The historical trauma response among natives and its relationship with substance abuse: a Lakota illustration

J Psychoactive Drugs. 2003 Jan-Mar;35(1):7-13. doi: 10.1080/02791072.2003.10399988.


Historical trauma (HT) is cumulative emotional and psychological wounding over the lifespan and across generations, emanating from massive group trauma experiences; the historical trauma response (HTR) is the constellation of features in reaction to this trauma. The HTR often includes depression, self-destructive behavior, suicidal thoughts and gestures, anxiety, low self-esteem, anger, and difficulty recognizing and expressing emotions. It may include substance abuse, often an attempt to avoid painful feelings through self-medication. Historical unresolved grief is the associated affect that accompanies HTR; this grief may be considered fixated, impaired, delayed, and/or disenfranchised. This article will explain HT theory and the HTR, delineate the features of the HTR and its grounding in the literature, offer specific Native examples of HT and HTR, and will suggest ways to incorporate HT theory in treatment, research and evaluation. The article will conclude with implications for all massively traumatized populations.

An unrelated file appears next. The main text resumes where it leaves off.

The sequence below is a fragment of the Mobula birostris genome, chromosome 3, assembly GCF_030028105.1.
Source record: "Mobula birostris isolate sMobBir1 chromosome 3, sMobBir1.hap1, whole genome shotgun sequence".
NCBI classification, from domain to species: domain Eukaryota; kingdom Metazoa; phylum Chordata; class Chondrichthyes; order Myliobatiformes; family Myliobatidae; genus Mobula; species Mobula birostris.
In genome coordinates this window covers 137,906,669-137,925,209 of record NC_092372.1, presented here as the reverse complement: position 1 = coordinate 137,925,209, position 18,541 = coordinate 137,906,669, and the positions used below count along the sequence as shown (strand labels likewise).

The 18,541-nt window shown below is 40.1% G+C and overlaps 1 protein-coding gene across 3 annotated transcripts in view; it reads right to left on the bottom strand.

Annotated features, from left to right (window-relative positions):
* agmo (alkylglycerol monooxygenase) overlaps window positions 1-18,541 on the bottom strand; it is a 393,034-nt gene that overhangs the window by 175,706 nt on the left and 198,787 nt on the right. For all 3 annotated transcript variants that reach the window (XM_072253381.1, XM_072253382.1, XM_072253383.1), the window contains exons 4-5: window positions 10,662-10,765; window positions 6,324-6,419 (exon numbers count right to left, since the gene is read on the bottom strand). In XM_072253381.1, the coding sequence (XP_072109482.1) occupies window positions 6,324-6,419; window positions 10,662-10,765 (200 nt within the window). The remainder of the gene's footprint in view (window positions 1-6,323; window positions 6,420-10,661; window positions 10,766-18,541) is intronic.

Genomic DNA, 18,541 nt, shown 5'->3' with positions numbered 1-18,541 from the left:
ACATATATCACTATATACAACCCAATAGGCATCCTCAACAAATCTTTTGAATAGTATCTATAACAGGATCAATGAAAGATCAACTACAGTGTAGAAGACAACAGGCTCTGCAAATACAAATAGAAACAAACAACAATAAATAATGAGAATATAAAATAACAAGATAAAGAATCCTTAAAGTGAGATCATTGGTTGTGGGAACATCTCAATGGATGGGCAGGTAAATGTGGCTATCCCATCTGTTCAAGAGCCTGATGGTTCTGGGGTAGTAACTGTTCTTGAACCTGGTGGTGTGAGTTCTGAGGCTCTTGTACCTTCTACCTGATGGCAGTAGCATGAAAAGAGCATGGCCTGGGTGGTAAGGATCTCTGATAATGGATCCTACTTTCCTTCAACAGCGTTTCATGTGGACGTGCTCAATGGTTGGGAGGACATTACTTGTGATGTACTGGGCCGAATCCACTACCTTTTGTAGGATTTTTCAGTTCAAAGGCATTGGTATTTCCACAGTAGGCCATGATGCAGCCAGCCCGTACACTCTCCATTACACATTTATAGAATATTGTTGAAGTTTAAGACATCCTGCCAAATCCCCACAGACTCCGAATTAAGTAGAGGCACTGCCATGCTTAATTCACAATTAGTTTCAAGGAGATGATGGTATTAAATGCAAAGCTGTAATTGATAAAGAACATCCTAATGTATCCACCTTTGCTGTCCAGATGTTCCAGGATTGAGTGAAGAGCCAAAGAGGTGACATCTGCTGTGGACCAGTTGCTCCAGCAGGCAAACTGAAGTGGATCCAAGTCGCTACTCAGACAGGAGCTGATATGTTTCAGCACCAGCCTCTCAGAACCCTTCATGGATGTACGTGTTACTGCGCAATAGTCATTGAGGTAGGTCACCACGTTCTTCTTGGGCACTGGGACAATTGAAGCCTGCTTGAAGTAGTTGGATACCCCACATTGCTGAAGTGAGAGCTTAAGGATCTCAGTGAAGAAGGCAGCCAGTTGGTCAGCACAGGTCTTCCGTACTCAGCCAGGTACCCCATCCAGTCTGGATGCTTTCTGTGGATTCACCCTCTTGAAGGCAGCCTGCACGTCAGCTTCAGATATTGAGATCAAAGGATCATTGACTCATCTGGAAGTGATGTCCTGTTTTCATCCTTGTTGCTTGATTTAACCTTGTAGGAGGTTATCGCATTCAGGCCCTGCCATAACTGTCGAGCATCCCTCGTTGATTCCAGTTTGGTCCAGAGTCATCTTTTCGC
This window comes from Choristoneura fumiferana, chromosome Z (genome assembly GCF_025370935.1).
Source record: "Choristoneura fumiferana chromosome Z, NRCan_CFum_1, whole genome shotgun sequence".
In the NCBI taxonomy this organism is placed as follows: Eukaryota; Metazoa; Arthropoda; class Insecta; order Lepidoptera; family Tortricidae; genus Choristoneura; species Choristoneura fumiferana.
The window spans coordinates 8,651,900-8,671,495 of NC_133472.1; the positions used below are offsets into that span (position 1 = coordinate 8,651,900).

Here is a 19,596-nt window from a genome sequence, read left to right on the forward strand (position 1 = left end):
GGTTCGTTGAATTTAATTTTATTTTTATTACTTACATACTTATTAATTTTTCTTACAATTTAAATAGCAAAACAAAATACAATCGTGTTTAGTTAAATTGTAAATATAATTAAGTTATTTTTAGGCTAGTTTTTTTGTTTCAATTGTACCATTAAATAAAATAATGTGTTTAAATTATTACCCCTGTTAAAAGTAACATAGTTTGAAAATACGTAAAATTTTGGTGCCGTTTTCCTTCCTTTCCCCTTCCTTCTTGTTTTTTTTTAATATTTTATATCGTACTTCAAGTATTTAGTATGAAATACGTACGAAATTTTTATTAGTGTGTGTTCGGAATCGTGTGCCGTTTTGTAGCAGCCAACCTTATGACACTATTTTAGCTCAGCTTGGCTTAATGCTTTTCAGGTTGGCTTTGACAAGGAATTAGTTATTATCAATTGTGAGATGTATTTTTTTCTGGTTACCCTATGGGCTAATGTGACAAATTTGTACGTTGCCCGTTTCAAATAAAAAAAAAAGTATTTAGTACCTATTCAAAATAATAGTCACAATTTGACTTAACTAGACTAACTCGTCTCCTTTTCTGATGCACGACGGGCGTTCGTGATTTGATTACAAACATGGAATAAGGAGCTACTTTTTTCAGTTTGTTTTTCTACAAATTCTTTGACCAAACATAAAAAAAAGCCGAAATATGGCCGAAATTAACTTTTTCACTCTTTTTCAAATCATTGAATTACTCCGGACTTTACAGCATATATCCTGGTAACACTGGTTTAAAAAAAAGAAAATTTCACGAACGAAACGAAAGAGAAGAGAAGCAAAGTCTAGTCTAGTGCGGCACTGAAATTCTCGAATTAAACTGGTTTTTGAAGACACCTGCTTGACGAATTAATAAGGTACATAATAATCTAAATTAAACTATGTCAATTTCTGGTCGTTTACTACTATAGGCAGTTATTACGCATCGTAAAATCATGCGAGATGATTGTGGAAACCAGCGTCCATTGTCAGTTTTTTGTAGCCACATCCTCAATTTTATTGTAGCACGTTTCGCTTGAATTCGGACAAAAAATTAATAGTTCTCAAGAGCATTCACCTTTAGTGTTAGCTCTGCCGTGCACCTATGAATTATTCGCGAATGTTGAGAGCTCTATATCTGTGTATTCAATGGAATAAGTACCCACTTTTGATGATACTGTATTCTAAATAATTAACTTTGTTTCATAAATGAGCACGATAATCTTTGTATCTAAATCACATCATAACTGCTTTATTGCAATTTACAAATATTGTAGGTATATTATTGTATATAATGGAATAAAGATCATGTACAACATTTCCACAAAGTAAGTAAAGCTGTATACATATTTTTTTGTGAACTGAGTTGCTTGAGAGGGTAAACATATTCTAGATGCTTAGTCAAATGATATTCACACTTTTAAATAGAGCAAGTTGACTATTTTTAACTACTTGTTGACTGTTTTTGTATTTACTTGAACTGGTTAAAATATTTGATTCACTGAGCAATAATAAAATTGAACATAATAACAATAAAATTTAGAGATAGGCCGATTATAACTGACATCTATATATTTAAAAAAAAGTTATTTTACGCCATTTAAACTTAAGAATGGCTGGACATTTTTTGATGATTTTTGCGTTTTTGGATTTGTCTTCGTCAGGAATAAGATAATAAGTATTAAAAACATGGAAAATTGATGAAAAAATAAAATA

MeSH terms

  • Adolescent
  • Adult
  • Aged
  • Alcoholism / epidemiology
  • Alcoholism / psychology*
  • Alcoholism / rehabilitation
  • Child
  • Cross-Sectional Studies
  • Female
  • Grief*
  • Humans
  • Indians, North American / psychology*
  • Indians, North American / statistics & numerical data
  • Intergenerational Relations*
  • Male
  • Middle Aged
  • Secondary Prevention
  • Self Medication / psychology
  • Stress Disorders, Post-Traumatic / epidemiology
  • Stress Disorders, Post-Traumatic / psychology*
  • Stress Disorders, Post-Traumatic / rehabilitation
  • Transfer, Psychology
  • Treatment Outcome
  • United States